noun. The quality of being cleverly inventive or resourceful.

   In the midst of a pandemic, I found myself supporting a sort of one-room-school-house mixed-age group of children. Due to their ages when the pandemic began, these students had a variety of schooling experiences and “holes” in their education. For that reason, we integrated skills they may have missed from multiple grade levels that would likely be useful in future schooling, all while simultaneously evoking the goal that learning should be interesting and meaningful. One such topic was map skills, including the basics of land and water formations.

     The Next Generation Science Standard for land and water formations is in second grade, and reflects several important areas of knowledge and skill that would be required for the task. Students had to notice patterns in the natural world, recall various vocabulary terms and understand their meaning, understand that maps are used to show where things are located including land and water formations. All of those science skills would be used to build a model to represent patterns found in the natural world. In this case the specific task involved multiple levels of cognition: to recall vocabulary terms for land and water formations found on Earth, understand what each formation looks like, and apply that to building and labeling a model.

“Never tell people how to do things. Tell them what to do, and they will surprise you with their ingenuity.” - George S. Patton

     After visiting a variety of stations around the room to study and practice the various land and water formation vocabulary words, students were asked to create a model using what they learned. Two sets of materials were offered: one basket of Lego bricks, and one basket of mixed materials such as fabrics, rocks, paper, and blocks. Students worked in small groups, choosing their supplies, building a model inclusive of eight land or water formations, for which they created written labels. This example illustrates that critical and creative thinking are closely intertwined. In this case, students had to think creatively to utilize their knowledge of land and water formations and visualize ways to represent those with the materials available; they also had to think critically, to ensure that their product represented the critical attributes of the formations and worked logically as a model of land and water (example: students made a waterfall that flowed into a river.) As a proponent of playful learning and working with loose parts to encourage creative thinking, I enjoyed seeing the purposeful engagement of older students completing their science task, as well as the variety of creative ideas, and the pleasure and pride on all their faces!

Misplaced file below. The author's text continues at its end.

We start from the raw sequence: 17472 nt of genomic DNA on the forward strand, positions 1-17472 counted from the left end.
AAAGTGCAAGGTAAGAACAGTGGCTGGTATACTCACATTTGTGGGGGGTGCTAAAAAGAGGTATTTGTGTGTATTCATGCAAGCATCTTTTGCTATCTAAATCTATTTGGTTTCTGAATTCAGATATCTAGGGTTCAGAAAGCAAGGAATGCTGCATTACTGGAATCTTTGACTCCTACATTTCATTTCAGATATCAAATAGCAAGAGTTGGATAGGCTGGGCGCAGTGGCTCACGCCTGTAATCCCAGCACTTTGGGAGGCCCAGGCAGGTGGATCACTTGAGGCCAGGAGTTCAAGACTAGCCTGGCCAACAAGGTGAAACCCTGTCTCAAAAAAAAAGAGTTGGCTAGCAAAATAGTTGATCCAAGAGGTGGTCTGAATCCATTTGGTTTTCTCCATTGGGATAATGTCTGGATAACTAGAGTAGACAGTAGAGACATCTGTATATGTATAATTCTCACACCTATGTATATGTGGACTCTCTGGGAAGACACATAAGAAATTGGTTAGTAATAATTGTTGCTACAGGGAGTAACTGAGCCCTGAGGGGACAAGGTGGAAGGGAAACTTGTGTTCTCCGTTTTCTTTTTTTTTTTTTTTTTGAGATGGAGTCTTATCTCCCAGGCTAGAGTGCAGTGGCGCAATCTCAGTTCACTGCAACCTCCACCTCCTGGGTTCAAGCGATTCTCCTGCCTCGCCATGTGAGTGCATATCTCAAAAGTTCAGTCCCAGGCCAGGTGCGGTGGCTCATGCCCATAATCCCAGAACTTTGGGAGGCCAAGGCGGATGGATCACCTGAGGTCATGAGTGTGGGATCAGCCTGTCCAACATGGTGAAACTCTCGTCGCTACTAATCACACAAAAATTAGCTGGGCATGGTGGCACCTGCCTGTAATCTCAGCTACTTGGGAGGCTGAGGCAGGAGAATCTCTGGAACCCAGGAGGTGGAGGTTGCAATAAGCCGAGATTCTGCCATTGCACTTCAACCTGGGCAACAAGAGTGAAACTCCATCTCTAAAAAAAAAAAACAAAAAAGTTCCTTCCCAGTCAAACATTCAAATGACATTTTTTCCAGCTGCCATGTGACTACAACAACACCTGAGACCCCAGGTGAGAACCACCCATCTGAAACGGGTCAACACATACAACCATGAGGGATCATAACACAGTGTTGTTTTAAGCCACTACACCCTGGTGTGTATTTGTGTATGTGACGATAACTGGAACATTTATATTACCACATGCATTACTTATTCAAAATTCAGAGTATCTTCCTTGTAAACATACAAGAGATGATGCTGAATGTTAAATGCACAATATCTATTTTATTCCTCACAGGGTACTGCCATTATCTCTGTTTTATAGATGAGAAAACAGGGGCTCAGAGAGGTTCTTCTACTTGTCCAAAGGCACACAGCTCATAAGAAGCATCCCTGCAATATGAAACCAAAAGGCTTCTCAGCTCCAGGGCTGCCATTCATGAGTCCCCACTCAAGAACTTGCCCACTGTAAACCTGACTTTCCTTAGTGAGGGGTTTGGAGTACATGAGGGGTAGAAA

Launch Curiosity

Curiosity is innate in humans. Think about it…

It is the motivator to roll over as infants, to crawl, walk, reach.

At what point does curiosity diminish, or does it simply go dormant as we grow out of practice?

In my work with younger students, the practice and development of curiosity is a foremost objective. Through practicing the skills of curiosity: wonder, questioning, investigation, and connection we develop children’s curiosity as well as critical thinking, scientific and research skills, excitement for reading and much more!

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